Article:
Even though it did not surpass July’s all-time high, services economy growth, for the month of August, had another strong month, according to data in the most recent edition of the Services ISM Report on Business, which was issued today by the Institute for Supply Management (ISM).
The reading for the report’s key indicator—the Services PMI (formerly the Non-Manufacturing PMI)—came in at 61.7 (a reading of 50 or higher indicates growth is occurring), down 2.4% compared to July’s all-time high reading, at 64.1, while growing for the 15th consecutive month, with services sector growth intact in 137 of the last 139 months.
The August Services PMI reading is 1.8% above the 12-month average of 59.9, with July representing the highest reading for that period and February’s 55.3 representing the lowest reading.
ISM reported that 17 of the 18 services sectors it tracks saw gains in August, including: Accommodation & Food Services; Retail Trade; Construction; Educational Services; Information; Mining; Other Services; Utilities; Public Administration; Transportation & Warehousing; Health Care & Social Assistance; Wholesale Trade; Management of Companies & Support Services; Agriculture, Forestry, Fishing & Hunting; Finance & Insurance; Real Estate, Rental & Leasing; and Professional, Scientific & Technical Services. The only industry to report a decrease was Arts, Entertainment & Recreation.
The report’s equally weighted subindexes that directly factor into the NMI saw decreases in August, including:
- business activity/production decreased 6.9%, to 60.1, growing, at a slower rate, for the 15th month in a row, with 15 service sectors reporting growth;
- new orders fell 0.5%, to 63.2, growing, at a slower rate, for the 15th month in a row, with 13 service sectors reporting growth;
- employment fell 0.1%, to 53, growing, at a slower rate, for the second straight month, which was preceded by five straight months of growth, with 9 services sectors reporting growth; and
- supplier deliveries, at 69.6 (a reading of 50 or higher indicates contraction), slowing, at a slower rate, for the 27th consecutive month, with 17 services sectors reporting growth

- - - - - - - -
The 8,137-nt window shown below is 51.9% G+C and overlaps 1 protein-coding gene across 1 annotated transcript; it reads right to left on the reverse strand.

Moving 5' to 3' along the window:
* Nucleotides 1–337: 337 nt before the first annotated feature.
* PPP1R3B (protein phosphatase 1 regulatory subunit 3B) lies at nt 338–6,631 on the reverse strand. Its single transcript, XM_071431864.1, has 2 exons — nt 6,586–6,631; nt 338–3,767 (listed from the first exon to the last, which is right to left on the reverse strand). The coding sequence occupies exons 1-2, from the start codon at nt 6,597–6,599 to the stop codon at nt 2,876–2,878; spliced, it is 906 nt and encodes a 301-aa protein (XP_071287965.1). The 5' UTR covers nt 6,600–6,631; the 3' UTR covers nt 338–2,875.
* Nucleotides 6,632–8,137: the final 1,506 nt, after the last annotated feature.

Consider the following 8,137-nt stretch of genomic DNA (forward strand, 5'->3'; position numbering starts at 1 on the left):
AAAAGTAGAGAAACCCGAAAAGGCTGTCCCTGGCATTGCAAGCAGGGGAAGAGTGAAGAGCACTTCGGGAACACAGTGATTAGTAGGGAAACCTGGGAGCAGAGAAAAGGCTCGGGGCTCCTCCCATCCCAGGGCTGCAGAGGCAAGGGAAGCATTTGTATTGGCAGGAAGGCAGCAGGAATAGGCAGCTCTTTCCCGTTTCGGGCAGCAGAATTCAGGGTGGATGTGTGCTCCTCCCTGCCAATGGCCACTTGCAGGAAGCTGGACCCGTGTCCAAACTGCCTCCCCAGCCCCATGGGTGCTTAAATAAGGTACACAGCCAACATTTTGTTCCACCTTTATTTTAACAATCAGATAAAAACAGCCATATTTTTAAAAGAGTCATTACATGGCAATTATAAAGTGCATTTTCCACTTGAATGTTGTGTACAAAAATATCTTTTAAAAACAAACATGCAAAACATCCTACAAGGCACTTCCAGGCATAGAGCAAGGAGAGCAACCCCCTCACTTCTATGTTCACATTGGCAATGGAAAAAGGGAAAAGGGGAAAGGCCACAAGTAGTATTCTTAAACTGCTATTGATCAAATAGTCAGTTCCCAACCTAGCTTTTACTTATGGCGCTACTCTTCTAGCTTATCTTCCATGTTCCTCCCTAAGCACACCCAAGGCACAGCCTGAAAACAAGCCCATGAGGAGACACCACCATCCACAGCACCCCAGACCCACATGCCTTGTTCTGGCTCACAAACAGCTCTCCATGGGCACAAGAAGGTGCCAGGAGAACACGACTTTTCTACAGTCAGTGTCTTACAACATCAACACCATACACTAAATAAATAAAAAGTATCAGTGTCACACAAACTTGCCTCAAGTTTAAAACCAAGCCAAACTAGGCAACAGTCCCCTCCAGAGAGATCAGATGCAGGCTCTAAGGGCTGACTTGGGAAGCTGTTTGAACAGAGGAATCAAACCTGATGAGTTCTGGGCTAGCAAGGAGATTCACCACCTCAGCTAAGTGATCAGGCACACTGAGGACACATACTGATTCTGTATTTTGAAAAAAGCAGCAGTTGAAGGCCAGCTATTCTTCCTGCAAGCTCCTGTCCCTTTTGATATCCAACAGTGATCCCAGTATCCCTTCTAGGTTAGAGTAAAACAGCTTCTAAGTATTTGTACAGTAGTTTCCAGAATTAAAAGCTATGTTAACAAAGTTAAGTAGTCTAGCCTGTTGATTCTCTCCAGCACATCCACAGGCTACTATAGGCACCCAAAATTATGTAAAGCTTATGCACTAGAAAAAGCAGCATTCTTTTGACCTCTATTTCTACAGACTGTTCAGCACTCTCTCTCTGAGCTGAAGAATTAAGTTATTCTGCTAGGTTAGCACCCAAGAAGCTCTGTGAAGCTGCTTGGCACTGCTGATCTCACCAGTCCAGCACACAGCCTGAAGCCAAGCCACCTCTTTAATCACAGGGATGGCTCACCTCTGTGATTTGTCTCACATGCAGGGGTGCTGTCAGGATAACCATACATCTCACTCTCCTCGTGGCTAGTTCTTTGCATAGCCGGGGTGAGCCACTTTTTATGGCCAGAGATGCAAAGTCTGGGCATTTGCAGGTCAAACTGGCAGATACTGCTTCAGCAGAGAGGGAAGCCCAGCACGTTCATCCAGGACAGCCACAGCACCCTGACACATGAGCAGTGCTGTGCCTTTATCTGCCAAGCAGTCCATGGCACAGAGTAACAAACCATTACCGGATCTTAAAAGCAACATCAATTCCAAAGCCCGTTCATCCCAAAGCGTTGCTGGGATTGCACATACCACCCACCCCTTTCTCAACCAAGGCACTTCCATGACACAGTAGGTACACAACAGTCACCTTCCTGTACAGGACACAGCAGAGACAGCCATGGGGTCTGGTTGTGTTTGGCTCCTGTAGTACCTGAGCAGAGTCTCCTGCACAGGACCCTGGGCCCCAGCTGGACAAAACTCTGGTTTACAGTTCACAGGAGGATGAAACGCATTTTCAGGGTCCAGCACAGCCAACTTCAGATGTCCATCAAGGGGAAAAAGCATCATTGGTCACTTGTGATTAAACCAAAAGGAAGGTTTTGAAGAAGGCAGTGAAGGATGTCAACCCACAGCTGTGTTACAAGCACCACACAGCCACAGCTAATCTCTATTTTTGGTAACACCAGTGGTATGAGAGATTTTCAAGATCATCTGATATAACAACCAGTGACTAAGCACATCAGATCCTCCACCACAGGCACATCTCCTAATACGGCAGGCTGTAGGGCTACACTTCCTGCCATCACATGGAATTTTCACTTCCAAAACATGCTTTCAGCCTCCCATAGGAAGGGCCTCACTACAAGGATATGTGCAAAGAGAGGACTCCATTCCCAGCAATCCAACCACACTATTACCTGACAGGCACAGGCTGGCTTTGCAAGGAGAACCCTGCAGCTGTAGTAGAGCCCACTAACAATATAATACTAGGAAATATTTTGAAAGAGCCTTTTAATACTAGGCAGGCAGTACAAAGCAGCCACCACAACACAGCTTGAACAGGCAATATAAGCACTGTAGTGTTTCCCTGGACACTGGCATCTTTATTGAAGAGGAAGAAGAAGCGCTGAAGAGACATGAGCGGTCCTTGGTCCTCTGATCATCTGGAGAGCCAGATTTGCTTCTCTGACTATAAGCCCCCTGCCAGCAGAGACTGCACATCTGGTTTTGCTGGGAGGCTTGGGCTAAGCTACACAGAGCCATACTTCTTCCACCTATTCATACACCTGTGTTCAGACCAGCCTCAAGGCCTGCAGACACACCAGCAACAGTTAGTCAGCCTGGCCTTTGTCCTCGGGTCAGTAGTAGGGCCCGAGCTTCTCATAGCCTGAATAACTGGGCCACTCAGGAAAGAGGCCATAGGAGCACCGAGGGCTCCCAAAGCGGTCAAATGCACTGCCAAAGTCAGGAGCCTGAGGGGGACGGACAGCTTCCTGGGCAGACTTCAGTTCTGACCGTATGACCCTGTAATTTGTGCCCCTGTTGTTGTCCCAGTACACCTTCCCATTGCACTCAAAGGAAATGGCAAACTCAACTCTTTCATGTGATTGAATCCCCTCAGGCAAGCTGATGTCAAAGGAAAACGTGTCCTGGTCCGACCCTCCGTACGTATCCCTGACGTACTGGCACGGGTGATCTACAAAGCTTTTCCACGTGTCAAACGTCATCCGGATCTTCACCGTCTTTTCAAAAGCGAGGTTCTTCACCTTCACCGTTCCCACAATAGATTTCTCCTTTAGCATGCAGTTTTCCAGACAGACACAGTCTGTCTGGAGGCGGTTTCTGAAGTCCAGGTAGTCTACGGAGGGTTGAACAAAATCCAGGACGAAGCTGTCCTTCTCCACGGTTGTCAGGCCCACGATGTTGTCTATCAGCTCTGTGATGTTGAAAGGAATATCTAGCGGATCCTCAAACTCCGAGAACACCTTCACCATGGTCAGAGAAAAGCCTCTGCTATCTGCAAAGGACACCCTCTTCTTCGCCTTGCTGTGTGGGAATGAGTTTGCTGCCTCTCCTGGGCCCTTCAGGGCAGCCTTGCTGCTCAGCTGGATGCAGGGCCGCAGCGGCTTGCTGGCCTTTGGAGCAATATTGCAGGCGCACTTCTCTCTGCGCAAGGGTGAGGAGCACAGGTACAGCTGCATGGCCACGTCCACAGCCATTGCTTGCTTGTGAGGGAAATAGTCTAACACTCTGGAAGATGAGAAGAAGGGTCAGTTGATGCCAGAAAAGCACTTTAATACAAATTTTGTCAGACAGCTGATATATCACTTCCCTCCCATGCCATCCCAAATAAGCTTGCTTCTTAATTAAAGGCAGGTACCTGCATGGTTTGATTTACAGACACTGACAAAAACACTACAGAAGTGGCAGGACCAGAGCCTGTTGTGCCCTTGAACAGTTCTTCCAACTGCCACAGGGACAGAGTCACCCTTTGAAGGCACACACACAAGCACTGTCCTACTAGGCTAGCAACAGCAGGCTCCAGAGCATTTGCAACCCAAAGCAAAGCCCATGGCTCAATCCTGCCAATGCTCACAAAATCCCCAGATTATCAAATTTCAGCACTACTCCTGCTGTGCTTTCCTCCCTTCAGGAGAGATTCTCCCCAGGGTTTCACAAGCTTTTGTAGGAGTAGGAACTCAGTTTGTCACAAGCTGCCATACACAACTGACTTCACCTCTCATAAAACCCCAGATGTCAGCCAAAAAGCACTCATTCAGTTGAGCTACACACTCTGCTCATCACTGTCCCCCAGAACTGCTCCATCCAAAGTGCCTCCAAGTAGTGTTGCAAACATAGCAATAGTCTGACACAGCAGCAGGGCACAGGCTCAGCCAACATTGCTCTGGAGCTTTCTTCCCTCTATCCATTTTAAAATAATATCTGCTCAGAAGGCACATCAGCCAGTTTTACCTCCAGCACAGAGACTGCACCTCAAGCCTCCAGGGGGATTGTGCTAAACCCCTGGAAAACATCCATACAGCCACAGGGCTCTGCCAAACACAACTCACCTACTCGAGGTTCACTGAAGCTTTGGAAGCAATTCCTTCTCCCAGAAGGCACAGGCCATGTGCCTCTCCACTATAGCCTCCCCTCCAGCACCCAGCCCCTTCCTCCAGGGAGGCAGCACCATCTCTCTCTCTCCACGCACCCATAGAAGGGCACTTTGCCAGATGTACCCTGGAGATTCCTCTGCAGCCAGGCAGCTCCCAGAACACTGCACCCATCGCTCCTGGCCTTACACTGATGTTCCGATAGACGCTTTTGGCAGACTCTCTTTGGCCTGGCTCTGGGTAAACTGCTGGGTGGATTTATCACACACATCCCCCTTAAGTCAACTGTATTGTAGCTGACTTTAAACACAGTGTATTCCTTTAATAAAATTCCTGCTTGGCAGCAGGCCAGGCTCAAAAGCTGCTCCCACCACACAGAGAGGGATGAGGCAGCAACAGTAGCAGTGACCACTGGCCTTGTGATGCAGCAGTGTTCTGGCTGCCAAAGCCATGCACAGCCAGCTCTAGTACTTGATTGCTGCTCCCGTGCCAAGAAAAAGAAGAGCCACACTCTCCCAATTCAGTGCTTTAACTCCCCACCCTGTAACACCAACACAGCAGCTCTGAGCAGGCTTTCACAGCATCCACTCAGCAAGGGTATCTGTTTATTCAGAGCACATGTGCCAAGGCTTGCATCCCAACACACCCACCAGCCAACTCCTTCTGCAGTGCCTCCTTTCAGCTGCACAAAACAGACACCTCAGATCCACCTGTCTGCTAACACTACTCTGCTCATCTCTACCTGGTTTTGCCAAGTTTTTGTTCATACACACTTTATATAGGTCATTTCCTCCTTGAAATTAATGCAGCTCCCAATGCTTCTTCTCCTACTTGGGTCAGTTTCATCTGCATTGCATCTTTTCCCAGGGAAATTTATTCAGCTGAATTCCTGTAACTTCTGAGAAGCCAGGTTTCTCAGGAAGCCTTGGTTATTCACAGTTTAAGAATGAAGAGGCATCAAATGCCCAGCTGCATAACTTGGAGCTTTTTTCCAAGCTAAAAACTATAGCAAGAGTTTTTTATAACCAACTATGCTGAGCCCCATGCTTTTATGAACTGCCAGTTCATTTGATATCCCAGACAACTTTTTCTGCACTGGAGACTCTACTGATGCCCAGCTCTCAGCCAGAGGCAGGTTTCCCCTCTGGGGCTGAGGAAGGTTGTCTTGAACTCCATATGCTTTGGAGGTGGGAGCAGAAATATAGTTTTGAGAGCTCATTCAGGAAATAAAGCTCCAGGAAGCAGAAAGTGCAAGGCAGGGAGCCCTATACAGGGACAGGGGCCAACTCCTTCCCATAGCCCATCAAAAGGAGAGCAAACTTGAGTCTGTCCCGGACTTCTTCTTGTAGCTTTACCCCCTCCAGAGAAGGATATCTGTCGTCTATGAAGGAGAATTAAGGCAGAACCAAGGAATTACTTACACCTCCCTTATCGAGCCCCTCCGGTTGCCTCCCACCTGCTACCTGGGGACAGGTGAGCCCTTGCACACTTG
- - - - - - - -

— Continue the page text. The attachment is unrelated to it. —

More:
Comments from ISM member respondents included in the report highlighted a confluence of issues impacting the services sector, including supply chain challenges and lack of worker availability, among others.
“Supply chain disruptions — including manufacturing-labor shortages, logistics delays and lack of material to make products — are significantly disrupting our business,” observed an Accommodation & Food Services respondent.
Tony Nieves, chair of the ISM’s Services Business Survey Committee, said in an interview that even with the Services PMI seeing a decline, August was solid over all.
“It is still a great report,” he said. “The numbers are really strong, even with the pullback. As an example, prices fell 6.9, to 75.4, well above 50 benchmark for growth.”
As for what the main thesis of this report is, Nieves pointed to ongoing strong demand that is lacking the supply to meet it, and also a lack of needed capacity to meet the full capabilities at the moment.
“That may not be a bad thing, because it is helping to channel things off, in the event of a strong surge,” he said. “If we did not have the current state things are in, we might have had a big surge and then a real tapering and leveling off. That is why this growth is sustainable, because we just don’t have the capacity to keep up with demand.”
When asked about the impact of the Delta Variant and its impact on the services sector, Nieves noted that when it comes to Covid, there is still a feeling of cautiousness of people returning to customer-facing jobs.
And when taking into account federal stimulus funding and unemployment, and some of the lower-paying customer-facing jobs, there is reluctance in going back to work by many people, he said.
“We are seeing that in certain industries in this sector, as well as today’s jobs report, too,” he said. “The drop-off in jobs in sectors like food service and leisure are due to people finding other types of work as well. It is because they have options.”
Looking at the services sector on a year-to-date basis, Nieves said that conditions are well ahead of expectations.
“More of a pullback was expected in August, coming off of two all-time high readings in a short period of time,” he said. “We did not expect the Services PMI to come in above 60 again. It is due largely to the ongoing capacity issues.”